“All applicants are required to submit two letters of recommendation. Recommendations should be written by individuals who are well placed to discuss an applicant’s qualifications for graduate study and a career in international affairs. Applicants may submit an additional reference if it reflects an aspect of their professional or academic background not covered in the first two references. Please note that Johns Hopkins SAIS will accept letters of recommendation only through our online application system or in hard copy directly from the recommender; recommendations submitted via email or fax will not be accepted.”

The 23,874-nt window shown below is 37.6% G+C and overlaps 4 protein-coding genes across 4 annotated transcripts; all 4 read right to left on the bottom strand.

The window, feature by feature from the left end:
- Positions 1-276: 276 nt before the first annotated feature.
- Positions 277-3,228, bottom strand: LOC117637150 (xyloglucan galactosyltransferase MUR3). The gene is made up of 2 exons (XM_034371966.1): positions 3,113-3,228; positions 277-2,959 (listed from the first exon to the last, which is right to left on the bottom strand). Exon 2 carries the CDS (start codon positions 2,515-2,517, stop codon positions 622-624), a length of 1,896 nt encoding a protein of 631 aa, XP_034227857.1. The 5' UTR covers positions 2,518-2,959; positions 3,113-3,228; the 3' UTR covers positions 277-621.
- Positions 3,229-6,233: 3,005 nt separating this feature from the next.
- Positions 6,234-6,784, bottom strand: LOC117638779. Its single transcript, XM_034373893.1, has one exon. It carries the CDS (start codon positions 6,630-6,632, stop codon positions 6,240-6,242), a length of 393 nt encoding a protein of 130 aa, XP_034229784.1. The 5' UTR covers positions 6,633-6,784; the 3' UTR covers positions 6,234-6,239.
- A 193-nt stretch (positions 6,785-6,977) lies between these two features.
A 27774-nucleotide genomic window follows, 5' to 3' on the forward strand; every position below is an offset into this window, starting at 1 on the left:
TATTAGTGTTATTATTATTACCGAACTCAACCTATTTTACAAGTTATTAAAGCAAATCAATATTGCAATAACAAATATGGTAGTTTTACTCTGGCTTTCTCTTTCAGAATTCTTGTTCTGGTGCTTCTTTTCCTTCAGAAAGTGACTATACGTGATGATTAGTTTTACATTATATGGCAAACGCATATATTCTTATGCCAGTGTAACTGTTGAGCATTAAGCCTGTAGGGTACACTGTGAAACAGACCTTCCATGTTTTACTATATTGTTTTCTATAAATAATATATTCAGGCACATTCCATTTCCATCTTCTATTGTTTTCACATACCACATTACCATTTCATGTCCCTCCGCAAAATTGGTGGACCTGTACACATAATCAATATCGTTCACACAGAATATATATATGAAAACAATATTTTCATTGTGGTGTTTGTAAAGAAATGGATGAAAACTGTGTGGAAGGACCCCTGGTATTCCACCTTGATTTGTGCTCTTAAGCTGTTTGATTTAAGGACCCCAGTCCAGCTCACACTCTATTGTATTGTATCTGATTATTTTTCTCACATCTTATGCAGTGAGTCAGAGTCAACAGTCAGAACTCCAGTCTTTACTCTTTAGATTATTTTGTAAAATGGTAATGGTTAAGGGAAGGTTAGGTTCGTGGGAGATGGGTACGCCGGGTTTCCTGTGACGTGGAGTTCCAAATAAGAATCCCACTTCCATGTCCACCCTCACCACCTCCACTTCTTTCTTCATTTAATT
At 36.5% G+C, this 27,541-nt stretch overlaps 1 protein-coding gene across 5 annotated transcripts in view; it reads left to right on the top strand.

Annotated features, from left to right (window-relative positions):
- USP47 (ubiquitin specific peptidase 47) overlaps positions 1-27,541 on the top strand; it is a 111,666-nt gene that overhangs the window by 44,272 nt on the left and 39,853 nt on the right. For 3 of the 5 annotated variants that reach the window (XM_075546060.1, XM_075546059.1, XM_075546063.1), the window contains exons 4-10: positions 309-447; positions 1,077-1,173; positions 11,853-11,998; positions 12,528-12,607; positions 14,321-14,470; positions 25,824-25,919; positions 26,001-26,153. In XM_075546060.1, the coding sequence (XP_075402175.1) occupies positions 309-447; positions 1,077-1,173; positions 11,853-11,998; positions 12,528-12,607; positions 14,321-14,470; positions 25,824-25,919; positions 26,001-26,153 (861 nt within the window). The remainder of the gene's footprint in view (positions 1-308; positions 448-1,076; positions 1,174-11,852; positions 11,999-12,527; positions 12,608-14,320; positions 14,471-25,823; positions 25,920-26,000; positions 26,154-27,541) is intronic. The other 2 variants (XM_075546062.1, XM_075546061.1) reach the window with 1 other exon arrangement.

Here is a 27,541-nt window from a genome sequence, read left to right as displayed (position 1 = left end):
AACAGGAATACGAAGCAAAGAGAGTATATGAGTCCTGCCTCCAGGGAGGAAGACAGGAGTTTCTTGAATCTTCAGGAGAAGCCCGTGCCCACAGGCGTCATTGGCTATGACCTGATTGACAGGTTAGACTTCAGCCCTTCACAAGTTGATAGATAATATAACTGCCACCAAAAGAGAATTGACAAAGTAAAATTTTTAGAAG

You want to focus on two things here. You need to get two (or if needed, three) “well placed” people to commit to recommending you, to discuss your qualifications for graduate study, and your career in international affairs. You need to ensure those people will either send a hard copy of or complete the recommendation letter through an online application system. The online system is much easier unless the recommender is not tech savvy enough (i.e. a now-elderly former professor); a higher bar is set for the hard copy-ers since there are more moving parts. The more lead-time you give your recommender, the better. I’ve been asked to be a recommender for former supervisees and I can tell you that those who didn’t give me at least a month (or better yet, two!) got less glowing recommendations. (I don’t think I’ve actually forgotten to write a recommendation because the time was too close, but I’m sure others have.) What’s the point of the recommendations? You generally want your application to speak for itself without the recommendation letters and the letters to just confirm that you are a stellar candidate. However, a strong recommendation can make that extra difference if you’re in the middle of the pack and the letter truly impresses the admissions committee. Maybe you have a former boss who can talk about how you built a program from the ground up or how you started as an intern and worked your way up to Assistant Director through hard work and creative thinking. Bonus points and things that can’t hurt: Do you have a potential recommender who is well-known in the field you’re applying in? It may sound obnoxious, but a letter from a known entity will definitely boost your chances. That said, a strong recommendation that paints a picture of you as a smart, hard-working, go-getter who cares deeply about the career you’re pursuing can do the trick just as well. What should you do if the recommender asks you to write your own recommendation letter on their behalf? It’s actually pretty common, though awkward and often annoying. If one of your recommenders asks this of you, and you feel certain you want to stick with this person, use it as an opportunity to write what you hope they would write in a perfect world. Don’t tone down the praise, but also be honest. Have someone else read it over and if you know you’re prone to talking yourself up, ask them to look out for that. If you know you’re prone to toning down your accomplishments, ask them to keep an eye out for what can be talked up. Your recommender will need to actually submit the recommendation, so keep in mind that they will read it over. Encourage your recommender to add a personal touch to what you’ve written if possible. Finally, don’t forget to thank your recommenders! Rule of thumb is to go for a bit of overkill – send an email and a written card. You want to be able to call on these recommenders again in the future, so treat them well!